FANDOM


2253666 b 342

Antler. Courtesy PoemHunter.

Antler (born 1946) is an American poet.[1]

Life Edit

Youth and educationEdit

Antler was born Brad Burdick in Wauwatosa, Wisconsin, and still lives in the state.[2]

He received a bachelor's degree in anthropology from the University of Wisconsin-Milwaukee in 1970. Later he completed a master's degree in English from the same university after spending some time at the noted Iowa Writers' Workshop at the University of Iowa. During the 1970s he also worked at various factory and other jobs just long enough to get money to support his poetry writing and time spent in wilderness areas across the United States.

CareerEdit

Antler's 1st major work, the long poem Factory, was published by Lawrence Ferlinghetti's City Lights Bookstore in 1980. Allen Ginsberg declared him as "one of Whitman's `poets and orators to come'".[3] The collection Last Words appeared in 1986 from Ballantine Books, and Antler: The selected poems was published in 2000 by Soft Skull Press. He has also published several chapbooks and has contributed to numerous local, national, and international journals and anthologies.

He leads poetry workshops and gives readings across the United States and in other countries. He is also an advocate for wilderness protection and other causes, and continues to spend much time camping and exploring the wilderness areas he loves.[4]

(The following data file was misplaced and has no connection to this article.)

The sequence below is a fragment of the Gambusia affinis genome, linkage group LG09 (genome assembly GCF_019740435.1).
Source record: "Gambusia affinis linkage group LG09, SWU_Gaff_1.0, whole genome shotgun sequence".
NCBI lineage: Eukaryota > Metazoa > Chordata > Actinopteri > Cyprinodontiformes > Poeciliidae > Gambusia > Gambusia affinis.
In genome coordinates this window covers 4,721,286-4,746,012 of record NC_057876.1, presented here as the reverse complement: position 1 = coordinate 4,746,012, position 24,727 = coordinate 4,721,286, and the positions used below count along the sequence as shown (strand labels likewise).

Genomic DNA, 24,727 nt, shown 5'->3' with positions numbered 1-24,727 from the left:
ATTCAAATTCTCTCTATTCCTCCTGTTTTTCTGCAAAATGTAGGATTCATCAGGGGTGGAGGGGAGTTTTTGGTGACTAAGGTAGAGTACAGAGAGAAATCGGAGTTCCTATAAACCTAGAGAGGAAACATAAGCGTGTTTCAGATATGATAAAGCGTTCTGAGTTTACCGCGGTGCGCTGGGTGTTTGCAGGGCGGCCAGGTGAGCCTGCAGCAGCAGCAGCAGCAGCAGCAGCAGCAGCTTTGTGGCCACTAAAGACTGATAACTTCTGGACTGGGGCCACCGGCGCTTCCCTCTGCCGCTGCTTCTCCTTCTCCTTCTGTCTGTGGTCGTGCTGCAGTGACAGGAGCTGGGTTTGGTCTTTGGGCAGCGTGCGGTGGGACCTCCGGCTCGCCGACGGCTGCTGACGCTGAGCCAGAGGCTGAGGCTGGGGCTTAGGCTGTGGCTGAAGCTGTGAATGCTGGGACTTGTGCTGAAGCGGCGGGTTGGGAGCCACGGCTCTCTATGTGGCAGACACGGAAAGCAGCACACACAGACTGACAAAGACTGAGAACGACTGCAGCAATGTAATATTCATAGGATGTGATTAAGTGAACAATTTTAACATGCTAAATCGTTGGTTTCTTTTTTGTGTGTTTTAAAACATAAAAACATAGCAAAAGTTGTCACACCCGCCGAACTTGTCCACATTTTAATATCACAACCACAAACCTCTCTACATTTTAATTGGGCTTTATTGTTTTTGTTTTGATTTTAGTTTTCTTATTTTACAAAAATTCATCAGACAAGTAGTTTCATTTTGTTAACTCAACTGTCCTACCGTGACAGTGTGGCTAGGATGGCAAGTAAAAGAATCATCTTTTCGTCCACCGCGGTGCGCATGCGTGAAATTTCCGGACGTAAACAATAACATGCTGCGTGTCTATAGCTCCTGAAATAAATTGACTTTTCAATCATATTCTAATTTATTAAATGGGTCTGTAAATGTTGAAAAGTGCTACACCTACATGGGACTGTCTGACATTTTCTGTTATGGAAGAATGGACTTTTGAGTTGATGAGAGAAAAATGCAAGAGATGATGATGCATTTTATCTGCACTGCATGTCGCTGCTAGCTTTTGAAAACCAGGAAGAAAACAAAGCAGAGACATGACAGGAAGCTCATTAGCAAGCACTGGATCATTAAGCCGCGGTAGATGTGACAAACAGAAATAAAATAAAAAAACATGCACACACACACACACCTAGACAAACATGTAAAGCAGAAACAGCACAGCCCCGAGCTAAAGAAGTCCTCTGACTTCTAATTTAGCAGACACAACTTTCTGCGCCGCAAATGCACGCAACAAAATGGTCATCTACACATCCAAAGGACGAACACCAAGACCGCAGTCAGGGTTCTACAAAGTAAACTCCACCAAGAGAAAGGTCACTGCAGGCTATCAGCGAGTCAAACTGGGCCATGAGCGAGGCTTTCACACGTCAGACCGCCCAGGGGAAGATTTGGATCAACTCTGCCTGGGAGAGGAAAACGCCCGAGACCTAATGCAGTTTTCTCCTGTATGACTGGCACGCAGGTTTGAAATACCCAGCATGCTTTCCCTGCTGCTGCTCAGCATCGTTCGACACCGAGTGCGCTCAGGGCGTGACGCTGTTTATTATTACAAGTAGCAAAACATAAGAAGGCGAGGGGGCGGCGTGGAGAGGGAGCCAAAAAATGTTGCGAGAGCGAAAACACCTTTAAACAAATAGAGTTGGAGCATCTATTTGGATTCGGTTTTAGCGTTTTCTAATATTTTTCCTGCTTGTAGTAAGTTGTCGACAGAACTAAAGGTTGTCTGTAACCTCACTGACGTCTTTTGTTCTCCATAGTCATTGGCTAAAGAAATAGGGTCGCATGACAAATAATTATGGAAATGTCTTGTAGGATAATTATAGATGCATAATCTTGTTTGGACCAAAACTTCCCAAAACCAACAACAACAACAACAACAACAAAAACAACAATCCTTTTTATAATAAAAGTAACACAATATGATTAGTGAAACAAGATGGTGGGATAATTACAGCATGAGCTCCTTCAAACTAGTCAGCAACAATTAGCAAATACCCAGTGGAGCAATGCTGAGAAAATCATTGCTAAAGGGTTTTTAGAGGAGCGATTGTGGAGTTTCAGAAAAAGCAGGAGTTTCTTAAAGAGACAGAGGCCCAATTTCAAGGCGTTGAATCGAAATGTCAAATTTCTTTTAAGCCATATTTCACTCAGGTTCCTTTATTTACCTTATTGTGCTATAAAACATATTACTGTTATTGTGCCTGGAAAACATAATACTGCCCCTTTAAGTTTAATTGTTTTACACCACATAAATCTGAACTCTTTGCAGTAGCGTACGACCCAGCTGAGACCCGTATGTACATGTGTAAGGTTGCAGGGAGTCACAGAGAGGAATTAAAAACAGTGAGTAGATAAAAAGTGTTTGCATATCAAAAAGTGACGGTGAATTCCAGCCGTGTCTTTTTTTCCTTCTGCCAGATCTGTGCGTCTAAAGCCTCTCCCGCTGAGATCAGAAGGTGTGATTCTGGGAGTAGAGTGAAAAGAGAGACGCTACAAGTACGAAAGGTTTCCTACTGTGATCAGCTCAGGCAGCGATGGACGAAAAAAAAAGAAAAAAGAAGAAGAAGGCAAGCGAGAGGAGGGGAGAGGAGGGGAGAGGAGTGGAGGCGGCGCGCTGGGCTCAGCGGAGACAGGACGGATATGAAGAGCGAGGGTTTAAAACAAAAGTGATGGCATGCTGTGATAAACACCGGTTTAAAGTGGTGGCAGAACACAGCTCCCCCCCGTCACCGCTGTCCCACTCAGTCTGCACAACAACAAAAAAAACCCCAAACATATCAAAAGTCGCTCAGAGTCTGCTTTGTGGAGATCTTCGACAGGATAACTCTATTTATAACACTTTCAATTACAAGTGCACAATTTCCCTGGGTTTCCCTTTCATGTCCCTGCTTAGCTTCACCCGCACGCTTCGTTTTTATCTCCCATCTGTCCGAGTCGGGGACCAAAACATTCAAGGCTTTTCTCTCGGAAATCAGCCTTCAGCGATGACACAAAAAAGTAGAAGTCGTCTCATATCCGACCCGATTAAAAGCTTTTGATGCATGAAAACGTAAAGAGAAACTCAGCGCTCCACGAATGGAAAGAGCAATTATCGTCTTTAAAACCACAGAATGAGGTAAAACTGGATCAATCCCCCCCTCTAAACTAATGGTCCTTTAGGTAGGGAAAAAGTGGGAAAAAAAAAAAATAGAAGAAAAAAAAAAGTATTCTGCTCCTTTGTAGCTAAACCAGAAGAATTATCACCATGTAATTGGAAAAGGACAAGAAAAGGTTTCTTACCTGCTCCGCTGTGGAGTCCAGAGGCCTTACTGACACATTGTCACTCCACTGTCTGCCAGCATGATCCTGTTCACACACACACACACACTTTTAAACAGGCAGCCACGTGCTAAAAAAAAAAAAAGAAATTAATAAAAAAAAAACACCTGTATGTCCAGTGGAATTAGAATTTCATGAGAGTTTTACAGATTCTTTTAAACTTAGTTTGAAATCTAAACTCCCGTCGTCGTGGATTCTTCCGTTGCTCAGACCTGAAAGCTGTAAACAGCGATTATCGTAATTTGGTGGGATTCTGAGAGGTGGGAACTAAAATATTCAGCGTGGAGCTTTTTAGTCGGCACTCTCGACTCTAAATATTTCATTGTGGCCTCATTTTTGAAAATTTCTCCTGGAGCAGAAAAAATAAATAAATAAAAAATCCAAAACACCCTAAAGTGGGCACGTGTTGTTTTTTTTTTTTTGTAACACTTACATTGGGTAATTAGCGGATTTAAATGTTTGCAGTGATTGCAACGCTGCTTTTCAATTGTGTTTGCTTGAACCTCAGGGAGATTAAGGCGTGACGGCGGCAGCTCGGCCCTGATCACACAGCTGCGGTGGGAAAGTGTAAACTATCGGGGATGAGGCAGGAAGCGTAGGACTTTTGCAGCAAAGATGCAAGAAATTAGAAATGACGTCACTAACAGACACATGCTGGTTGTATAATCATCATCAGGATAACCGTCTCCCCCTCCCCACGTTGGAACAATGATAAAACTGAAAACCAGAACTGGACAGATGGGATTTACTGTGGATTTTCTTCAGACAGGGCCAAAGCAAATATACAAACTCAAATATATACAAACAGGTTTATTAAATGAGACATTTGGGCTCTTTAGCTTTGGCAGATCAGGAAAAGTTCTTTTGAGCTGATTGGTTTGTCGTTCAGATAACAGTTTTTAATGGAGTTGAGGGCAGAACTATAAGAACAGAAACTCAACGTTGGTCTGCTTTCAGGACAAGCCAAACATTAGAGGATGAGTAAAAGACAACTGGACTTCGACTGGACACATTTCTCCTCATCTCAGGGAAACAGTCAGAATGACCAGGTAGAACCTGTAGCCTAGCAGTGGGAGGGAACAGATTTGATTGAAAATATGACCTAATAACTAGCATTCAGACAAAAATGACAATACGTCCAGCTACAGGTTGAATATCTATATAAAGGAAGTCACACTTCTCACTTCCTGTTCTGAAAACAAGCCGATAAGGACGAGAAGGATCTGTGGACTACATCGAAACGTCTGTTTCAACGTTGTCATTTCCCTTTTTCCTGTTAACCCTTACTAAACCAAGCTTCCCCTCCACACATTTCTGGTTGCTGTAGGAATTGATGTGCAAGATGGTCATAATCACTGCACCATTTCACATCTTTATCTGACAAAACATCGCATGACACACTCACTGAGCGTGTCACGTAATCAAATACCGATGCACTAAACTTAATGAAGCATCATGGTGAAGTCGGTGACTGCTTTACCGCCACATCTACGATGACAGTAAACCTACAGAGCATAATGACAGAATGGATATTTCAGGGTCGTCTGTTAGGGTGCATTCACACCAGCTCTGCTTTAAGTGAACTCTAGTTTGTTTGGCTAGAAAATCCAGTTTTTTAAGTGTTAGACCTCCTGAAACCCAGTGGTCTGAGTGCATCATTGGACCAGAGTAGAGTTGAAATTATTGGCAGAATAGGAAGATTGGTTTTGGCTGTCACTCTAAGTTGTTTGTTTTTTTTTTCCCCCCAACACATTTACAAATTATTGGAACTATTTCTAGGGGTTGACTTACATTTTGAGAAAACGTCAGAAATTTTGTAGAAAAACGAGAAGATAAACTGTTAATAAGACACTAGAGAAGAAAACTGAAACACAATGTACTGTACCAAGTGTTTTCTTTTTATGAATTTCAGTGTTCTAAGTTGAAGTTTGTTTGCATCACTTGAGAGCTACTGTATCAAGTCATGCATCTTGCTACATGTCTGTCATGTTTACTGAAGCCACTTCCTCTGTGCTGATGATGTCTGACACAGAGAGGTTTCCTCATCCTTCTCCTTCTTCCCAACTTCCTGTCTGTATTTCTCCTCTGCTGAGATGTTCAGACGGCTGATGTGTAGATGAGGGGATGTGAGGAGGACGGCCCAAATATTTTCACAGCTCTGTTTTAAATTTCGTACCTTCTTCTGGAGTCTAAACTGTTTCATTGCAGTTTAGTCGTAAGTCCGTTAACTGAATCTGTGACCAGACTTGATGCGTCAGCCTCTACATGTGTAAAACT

Writing Edit

Antler's work exhibits a punk sensibility, an unabashed sense of humor, and a cutting satirical edge. His work reflects the influences of Walt Whitman, Allen Ginsberg, and the American traditions of transcendentalism and environmentalism.[5] He celebrates the wilderness, often comparing urban, industrial life unfavorably with natural phenomena. His frank, sometimes earthy poems frequently exhibit sexual and spiritual energy entwined with the wonder of the natural world.[6]

RecognitionEdit

Among other honors, Antler received the Whitman Prize from the Whitman Society of Camden, New Jersey, given to the poet "whose contribution best reveals the continuing presence of Walt Whitman in American poetry," in 1985. Antler also was awarded the Witter Bynner prize in 1987 from the Academy & Institute of Arts and Letters in New York.

Antler was the poet laureate of the city of Milwaukee, Wisconsin, for 2002 and 2003.[1]

PublicationsEdit

  • Factory. San Francisco, CA: City Lights. 1980.
  • Last Words. Ballantine, 1986.
  • Antler: The Selected Poems/ Soft Skull Press, 2000.

See alsoEdit

Antler; reading "Atheist Blows Up Baby Jesus"

Antler; reading "Atheist Blows Up Baby Jesus"

ReferencesEdit

  • Nelson, Howard. "The Work of Antler." The Hollins Critic, June 1998. Reprinted in Twayne Companion to Contemporary Literature in English, edited by R.H.W. Dillard and Amanda Cockrell, pp. 21–34. New York: Twayne Publishers, 2003.

NotesEdit

  1. Jim Higgins, "Antler continues to explore wilderness" Milwaukee Sentinel March 13, 1986.
  2. Jim Higgins, "Antler continues to explore wilderness" Milwaukee Sentinel March 13, 1986.
  3. Published in "Van Gogh's Ear", French Connection Press, 2004.
  4. Sharma-Jensen, Geeta. "Poet Antler answers, celebrates the call of the wild." Milwaukee Journal Sentinel, March 21, 2001.
  5. "Re-arm America Vs. Re-Fellatio America", poem - published in "Van Gogh's Ear", French Connection Press, 2004.
  6. "Stands To Reason", poem - published in "Van Gogh's Ear", French Connection Press, 2004.

External linksEdit

Poems
About
This page uses Creative Commons Licensed content from Wikipedia. (view article). (view authors).
Community content is available under CC-BY-SA unless otherwise noted.